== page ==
Declaring 2010 “the year that mobile broadband went from a niche to a mass market,” Randy Dunbar, Clearwire Communications’ wholesale & strategic partnerships vice president, said wholesalers reselling Clearwire’s wireless broadband now account for 3.3 million of its end users, while its own retail user base stands at only 1.1 million. (How many of those are MSO customers and how many belong to Sprint remains a mystery.)

Clearwire is making hay in the MSO community for the obvious reason that the only other nationwide-class spectrum owners are telcos. Short of becoming wireless carriers themselves, Sprint and Clearwire perhaps are the only alternative MSOs have, other than do-it-yourself Wi-Fi offerings; that’s exactly what Cablevision has been doing for nearly two years: using a Wi-Fi mesh in the New York metropolitan area that already sports 6,000 deployed hot spots.

Indeed, four of the nation’s five largest MSOs have mobile broadband offerings, the preponderance of them reselling Clearwire’s WiMAX offering, using a marketing strategy that has redefined the term “4G” (which was supposed to signify 100 Mbps download speeds, rather than the 3 Mbps or 4 Mbps Clearwire typically delivers or roughly 30 Mbps maximum for the technology).

On a recent industry panel about wireless, cable’s putative “final frontier,” Dunbar was joined by Karen Brown, One Touch Intelligence’s senior director/Communications Industry Intelligence, who ticked off four reasons why MSOs need to move into wireless:

  • Competitors are doing it.
  • Consumers are getting used to wireless broadband.
  • IP allows for converged wired/wireless applications, including the remote control of a DVR.
  • Wireless devices are getting better at deploying content (i.e., video) – particularly with tablet computers finally making headway in the market.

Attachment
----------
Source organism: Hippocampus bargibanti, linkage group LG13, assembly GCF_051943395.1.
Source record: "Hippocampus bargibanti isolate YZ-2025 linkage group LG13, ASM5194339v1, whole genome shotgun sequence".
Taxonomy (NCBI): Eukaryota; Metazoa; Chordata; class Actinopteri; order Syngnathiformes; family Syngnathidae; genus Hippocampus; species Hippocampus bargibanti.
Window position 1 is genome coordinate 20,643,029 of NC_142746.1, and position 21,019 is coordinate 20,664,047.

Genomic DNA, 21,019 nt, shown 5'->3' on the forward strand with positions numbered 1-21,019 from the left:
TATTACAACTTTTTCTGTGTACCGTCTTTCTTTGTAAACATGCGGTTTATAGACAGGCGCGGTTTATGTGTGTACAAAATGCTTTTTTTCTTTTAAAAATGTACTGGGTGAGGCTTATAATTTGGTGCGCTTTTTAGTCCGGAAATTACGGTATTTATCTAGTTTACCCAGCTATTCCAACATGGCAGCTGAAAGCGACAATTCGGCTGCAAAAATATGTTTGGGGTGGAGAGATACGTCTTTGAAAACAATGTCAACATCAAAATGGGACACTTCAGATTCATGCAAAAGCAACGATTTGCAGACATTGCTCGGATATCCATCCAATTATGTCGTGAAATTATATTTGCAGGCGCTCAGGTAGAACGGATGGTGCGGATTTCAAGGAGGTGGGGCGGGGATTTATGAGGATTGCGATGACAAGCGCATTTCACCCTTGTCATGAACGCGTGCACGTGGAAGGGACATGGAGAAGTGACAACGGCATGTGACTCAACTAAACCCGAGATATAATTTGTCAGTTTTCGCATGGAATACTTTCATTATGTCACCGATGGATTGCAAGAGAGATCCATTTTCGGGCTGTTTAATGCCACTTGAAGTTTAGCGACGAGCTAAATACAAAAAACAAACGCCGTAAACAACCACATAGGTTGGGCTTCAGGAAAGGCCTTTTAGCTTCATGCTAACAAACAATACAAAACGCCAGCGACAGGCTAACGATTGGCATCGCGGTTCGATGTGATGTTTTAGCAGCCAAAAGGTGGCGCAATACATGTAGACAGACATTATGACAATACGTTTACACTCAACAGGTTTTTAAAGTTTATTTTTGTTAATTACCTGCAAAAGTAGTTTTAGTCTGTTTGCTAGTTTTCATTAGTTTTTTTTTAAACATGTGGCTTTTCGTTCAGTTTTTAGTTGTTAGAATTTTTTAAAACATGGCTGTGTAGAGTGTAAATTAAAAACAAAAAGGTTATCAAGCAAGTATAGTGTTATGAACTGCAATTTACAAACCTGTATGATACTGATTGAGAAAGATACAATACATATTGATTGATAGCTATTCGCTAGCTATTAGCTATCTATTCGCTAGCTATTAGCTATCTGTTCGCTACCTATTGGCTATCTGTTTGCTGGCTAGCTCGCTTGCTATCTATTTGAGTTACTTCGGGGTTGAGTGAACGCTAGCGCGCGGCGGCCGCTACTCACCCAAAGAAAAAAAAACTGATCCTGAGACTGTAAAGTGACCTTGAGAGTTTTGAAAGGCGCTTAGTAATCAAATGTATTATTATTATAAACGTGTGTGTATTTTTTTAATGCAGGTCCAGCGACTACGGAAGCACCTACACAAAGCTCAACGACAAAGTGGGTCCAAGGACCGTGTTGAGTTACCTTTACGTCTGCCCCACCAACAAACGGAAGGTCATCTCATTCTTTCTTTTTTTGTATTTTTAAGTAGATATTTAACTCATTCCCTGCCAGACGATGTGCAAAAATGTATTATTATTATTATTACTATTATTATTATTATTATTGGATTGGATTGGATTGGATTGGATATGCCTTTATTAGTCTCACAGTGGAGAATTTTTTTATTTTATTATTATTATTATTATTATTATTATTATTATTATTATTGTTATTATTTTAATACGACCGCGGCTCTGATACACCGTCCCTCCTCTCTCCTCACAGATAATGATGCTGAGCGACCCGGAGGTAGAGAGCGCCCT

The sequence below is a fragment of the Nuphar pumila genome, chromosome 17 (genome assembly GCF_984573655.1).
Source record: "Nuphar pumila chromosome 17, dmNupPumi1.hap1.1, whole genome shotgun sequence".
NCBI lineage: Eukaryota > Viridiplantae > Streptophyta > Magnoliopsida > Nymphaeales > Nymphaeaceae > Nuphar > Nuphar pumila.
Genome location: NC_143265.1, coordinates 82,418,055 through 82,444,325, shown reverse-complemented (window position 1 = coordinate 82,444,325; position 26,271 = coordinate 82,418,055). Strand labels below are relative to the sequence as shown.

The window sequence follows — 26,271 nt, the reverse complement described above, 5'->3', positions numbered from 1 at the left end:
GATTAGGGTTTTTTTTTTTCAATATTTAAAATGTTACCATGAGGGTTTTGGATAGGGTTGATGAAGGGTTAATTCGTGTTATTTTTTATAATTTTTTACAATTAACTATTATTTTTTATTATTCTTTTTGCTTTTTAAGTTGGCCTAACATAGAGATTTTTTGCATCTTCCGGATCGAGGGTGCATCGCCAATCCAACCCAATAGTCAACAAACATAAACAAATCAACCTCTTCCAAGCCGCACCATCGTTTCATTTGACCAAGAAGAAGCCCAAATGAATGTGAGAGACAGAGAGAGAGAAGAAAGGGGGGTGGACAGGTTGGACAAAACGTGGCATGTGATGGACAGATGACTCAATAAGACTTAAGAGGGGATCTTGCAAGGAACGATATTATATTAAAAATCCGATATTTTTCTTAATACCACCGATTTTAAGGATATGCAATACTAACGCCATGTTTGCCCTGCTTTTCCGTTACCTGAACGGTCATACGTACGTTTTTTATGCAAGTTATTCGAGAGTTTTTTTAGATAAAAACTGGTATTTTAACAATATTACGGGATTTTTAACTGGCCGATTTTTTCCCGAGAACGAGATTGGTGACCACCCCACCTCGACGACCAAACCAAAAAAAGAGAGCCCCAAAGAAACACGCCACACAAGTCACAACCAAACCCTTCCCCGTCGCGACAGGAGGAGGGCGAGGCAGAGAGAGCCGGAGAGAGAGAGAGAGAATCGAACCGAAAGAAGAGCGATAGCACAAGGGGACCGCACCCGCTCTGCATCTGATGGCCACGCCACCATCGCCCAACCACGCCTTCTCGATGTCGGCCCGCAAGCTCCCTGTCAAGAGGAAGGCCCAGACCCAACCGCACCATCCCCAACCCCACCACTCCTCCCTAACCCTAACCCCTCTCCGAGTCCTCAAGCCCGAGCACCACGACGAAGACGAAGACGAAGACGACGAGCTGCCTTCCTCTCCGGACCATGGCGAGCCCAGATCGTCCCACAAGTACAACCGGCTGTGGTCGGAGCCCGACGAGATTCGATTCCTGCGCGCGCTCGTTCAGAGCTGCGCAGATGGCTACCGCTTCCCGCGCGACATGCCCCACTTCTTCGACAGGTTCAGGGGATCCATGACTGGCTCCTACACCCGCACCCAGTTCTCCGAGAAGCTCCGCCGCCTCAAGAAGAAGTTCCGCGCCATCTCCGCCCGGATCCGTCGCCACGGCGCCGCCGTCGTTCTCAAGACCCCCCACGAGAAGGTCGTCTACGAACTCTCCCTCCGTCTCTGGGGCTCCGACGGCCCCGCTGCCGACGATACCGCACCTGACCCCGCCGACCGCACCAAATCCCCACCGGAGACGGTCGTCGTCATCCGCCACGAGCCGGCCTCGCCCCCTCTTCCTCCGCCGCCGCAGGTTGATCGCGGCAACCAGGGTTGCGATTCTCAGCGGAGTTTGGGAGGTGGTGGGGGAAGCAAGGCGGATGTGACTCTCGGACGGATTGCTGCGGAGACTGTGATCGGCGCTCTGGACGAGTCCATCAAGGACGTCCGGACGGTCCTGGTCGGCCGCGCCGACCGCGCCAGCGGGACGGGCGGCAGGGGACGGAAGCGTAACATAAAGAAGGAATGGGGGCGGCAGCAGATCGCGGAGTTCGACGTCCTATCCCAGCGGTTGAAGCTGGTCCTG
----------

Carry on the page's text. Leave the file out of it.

While those factors affect all MSOs in common, Brown noted a variety of packaging experimentation in the industry. Time Warner, she pointed out, is selling mobile broadband only as a part of a package of offerings. Comcast is selling its offering, dubbed “Xfinity Internet 2Go,” as a standalone product or as part of a bundle. Cox is reselling conventional wireless voice and data services from Sprint.

“There’s a little bit of experimentation” as the industry learns how it might best sell mobile broadband," she concluded. “The cable operators are looking at this as a data extension. The big question is voice.”

Brown also said “it would be suicide” for a MSO to attempt to enter the voice business in direct competition with such entrenched players as AT&T, Verizon and T-Mobile.

Toledo, Ohio-based Block Communications is looking at voice, but “we’re looking at voice as an application on the data network,” said Joseph Jensen, the operator’s executive vice president/Cable & Telecommunications. “Our intent is to be able to offer a unified solution to our customers.” However, Block doesn’t own spectrum; it wholesales Sprint 3G wireless broadband to deliver its offerings.

– Stuart Zipper

The Daily

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